By the late 1880's Neenah had become a wealthy and progressive city. An ostentation of mansions lined some city streets and it could also boast of many fine schools and commercial structures. The city needed a suitable building from which it might conduct its' business. Menasha had built a hall in 1885 and so it was resolved that Neenah should build too and go Menasha one better. In August of 1888 the Oshkosh Weekly Northwestern noted the visit of Neenahs' Mayor and six aldermen to the office of William Waters to view the plans he proposed for the new city hall. Not long after that visit a rare Saturday night council meeting was held in order to decide whose plans were to be used, either those of William Waters or Appleton architect Charles Hove. A lengthy and spirited discussion was joined with Alderman William Hesse delivering an effective and eloquent speech. The vote, taken at 11:00 PM ended in a tie with Mayor Arneman deciding in favor of Mr. Waters' design.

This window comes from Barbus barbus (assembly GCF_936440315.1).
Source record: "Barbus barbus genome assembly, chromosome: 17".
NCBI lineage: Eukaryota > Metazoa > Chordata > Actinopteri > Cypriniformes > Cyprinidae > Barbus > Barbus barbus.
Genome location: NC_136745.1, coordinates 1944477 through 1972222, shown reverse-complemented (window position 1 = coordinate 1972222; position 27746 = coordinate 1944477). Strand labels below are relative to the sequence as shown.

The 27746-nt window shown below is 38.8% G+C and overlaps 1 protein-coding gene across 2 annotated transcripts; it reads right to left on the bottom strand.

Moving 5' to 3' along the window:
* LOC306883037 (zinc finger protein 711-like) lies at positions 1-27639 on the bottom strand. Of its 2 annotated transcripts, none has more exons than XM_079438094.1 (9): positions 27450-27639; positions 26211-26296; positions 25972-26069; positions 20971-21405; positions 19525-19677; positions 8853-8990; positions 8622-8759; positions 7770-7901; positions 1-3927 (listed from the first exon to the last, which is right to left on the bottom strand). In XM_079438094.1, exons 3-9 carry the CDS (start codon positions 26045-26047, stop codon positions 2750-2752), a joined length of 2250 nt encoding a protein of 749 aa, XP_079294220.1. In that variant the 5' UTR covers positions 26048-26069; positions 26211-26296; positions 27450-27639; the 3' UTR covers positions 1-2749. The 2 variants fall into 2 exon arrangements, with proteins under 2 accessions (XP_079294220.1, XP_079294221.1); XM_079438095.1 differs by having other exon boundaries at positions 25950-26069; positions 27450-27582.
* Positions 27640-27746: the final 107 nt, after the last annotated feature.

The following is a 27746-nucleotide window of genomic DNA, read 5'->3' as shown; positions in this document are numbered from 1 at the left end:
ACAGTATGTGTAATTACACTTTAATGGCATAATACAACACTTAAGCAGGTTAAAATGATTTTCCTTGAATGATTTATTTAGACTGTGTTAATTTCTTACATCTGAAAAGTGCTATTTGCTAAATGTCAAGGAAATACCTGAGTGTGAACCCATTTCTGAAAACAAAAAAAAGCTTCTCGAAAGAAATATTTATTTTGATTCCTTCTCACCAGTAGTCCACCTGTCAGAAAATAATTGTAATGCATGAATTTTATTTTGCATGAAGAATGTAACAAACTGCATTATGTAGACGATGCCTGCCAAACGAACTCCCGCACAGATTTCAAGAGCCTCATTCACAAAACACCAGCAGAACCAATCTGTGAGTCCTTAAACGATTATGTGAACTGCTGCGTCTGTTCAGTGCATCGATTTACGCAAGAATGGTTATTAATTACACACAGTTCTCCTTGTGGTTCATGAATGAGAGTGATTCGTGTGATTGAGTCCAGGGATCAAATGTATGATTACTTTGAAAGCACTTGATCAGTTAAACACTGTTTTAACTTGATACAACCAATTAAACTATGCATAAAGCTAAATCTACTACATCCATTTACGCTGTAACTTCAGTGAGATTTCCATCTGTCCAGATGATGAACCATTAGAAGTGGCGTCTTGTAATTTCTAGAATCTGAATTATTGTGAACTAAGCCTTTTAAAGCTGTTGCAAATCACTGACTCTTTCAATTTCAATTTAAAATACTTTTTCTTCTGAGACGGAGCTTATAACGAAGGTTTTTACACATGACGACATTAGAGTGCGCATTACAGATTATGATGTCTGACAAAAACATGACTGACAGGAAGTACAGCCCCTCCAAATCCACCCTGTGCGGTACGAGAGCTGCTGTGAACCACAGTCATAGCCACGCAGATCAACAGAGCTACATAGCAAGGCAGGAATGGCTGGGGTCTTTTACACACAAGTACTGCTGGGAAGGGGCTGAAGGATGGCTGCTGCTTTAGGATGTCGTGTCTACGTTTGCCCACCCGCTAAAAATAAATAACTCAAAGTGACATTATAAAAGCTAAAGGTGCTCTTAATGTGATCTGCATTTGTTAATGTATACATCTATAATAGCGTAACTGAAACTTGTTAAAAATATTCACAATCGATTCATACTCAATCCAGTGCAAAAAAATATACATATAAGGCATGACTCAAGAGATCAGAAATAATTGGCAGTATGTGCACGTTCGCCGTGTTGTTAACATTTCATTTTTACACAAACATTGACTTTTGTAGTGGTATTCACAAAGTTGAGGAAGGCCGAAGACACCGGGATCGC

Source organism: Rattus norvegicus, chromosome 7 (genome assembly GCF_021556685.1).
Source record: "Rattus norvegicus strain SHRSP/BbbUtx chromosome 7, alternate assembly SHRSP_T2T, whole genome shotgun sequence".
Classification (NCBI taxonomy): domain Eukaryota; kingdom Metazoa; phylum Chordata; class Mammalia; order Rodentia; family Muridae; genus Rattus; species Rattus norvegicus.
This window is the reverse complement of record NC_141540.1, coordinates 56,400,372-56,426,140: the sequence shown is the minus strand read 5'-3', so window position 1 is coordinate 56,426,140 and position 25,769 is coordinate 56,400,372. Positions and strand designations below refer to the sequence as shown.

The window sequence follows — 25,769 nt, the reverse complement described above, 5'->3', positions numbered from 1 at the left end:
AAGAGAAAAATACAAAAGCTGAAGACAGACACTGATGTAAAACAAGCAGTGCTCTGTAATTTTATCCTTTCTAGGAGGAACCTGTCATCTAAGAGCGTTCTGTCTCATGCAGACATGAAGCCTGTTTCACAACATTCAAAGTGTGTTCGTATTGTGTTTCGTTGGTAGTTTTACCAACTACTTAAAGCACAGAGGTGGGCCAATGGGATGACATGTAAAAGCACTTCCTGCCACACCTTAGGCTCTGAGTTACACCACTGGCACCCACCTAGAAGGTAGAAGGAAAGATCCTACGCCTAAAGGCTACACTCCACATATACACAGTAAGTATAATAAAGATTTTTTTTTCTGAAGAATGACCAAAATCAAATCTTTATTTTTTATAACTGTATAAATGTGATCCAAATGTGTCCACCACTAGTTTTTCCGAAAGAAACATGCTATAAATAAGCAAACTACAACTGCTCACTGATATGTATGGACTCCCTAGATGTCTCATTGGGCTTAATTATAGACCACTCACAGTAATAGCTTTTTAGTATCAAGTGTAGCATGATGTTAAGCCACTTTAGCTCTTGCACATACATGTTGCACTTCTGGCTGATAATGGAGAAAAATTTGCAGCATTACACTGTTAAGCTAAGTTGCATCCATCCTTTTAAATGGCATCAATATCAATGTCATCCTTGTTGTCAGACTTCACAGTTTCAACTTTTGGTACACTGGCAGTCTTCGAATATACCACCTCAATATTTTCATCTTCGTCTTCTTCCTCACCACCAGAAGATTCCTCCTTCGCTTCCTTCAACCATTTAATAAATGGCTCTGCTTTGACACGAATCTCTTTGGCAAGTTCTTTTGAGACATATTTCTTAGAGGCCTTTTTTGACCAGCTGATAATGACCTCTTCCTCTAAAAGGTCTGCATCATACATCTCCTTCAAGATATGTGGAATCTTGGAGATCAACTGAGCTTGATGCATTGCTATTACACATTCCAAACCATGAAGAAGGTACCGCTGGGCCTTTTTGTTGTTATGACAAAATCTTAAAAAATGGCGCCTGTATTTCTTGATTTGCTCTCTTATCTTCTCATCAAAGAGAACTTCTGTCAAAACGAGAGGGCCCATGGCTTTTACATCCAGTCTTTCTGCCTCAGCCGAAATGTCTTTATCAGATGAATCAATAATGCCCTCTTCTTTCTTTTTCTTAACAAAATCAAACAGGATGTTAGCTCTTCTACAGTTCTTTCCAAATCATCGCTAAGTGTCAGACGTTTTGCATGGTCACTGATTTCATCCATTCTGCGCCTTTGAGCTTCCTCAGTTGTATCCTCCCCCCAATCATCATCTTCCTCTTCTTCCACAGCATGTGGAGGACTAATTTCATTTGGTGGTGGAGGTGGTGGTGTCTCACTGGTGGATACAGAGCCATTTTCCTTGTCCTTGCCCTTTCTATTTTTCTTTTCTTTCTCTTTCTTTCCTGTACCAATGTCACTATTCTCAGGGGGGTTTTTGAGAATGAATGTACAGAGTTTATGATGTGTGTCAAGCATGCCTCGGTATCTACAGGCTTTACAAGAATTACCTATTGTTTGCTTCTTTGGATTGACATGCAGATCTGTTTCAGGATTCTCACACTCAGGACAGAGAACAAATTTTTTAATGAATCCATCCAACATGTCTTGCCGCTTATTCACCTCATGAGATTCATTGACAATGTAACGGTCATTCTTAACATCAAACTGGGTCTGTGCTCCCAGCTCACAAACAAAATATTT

The hall was to house city offices as well as the fire, police departments and was to be located on the corner of Doty and Ceder Streets. (Ceder St. was renamed South Commercial St.) By late October of 1889 the building was finished. The high foundation was limestone as were the arches that formed the openings on the ground floor, the remainder of the building was a cream colored brick with bands of limestone accents. The arches gave first floor of the structure a Romanesque feel but the rest of the building was Queen Anne in style with a tower of 135 feet, replete with four clock dials and a large bell to toll the hour. The fire and police departments occupied the first floor with an equipment deck for fire apparatus, horse stalls, hay storage and hose drying tower fulfilling the fire department needs. The police department was accommodated with jail cells and an office, below all of this were two boilers capable of heating the entire building. Access to the upper floors was gained by way of the arches at the base of the tower which opened on to a broad stairway that lead to a landing and vestibule, twenty feet square from which were accessed the city treasures' and clerks' offices. These offices measured 18' x 30' and had double vaults. Also off this vestibule was the council chamber, 30' x 40' and a 12' x 12' committee room. On the floor above was the "Firemen's Room" intended for meeting or parties and measured 38' x 60' with a dais. The total cost of the project, including the purchase of land was $30.000.